His Works

At what date he acquired the title of "poet to the city" is not known; he had certainly been previously employed in a similar capacity, as Ben Jonson introduces him in that capacity in "The Case is Altered," which was written in 1598 or 1599. He ridicules upon Don Antonio Balladino (as he calls Munday), and Middleton mentions him in his "Triumphs of Truth".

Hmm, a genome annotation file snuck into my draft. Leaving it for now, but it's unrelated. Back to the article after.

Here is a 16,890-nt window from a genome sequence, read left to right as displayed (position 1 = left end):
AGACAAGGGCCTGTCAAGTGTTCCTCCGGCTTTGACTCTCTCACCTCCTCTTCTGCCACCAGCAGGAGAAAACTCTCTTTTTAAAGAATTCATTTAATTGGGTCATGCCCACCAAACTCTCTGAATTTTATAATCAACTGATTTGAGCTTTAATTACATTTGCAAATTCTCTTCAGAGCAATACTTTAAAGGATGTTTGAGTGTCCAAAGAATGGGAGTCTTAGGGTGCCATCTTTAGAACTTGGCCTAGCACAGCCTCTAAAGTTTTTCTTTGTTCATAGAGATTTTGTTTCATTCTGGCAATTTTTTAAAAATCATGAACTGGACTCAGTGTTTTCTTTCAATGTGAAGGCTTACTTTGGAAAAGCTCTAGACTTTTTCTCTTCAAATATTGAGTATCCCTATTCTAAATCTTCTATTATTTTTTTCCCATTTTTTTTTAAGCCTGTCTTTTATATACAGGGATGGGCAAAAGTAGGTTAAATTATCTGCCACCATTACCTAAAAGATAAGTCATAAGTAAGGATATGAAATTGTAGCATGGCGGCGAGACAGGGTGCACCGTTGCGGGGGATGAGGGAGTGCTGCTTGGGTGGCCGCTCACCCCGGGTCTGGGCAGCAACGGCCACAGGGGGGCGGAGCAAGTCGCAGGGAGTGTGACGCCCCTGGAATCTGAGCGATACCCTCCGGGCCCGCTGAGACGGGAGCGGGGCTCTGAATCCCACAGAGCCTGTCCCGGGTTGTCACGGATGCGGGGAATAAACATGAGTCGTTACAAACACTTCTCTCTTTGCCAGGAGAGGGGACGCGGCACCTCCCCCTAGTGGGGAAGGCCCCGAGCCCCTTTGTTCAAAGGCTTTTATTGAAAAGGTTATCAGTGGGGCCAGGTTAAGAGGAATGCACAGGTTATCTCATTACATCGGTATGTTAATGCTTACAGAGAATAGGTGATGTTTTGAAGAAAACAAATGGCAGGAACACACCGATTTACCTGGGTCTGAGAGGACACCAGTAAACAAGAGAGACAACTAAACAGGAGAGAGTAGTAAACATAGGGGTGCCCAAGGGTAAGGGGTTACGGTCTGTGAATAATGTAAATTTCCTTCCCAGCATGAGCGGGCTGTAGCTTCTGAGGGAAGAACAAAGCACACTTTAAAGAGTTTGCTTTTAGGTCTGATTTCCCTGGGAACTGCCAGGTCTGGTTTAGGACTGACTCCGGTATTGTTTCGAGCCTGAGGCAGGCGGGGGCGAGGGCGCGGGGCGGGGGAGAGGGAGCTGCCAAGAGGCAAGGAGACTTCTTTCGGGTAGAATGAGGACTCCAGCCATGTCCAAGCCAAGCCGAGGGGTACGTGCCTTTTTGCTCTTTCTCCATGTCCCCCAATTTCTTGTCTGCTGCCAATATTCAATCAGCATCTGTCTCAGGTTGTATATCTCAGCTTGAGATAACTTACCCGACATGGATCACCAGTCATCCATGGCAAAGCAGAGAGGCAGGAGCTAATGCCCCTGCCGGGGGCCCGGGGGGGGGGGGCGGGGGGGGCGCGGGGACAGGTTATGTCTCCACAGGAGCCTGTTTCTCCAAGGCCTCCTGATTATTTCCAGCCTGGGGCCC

Munday was a very voluminous author in verse and prose, original and translated, and is certainly to be reckoned among the predecessors of Shakespeare in dramatic composition. One of his earliest works was The Mirror of Mutability, 1579, when he was in his 26th year: he dedicated it to the Earl of Oxford, and perhaps then belonged to the company of players of that nobleman, to which he had again attached himself on his return from Italy. The Council Registers show that this nobleman had a company of players under his protection in 1575. Munday's Banquet of Dainty Conceits was printed in 1588, and we particularise it, because it was unknown to Ames, Herbert, and Ritson. Catalogues and specimens of his other undramatic works may be found in Bibliographia Poetica, Censura Literaria, British Bibliographer, etc.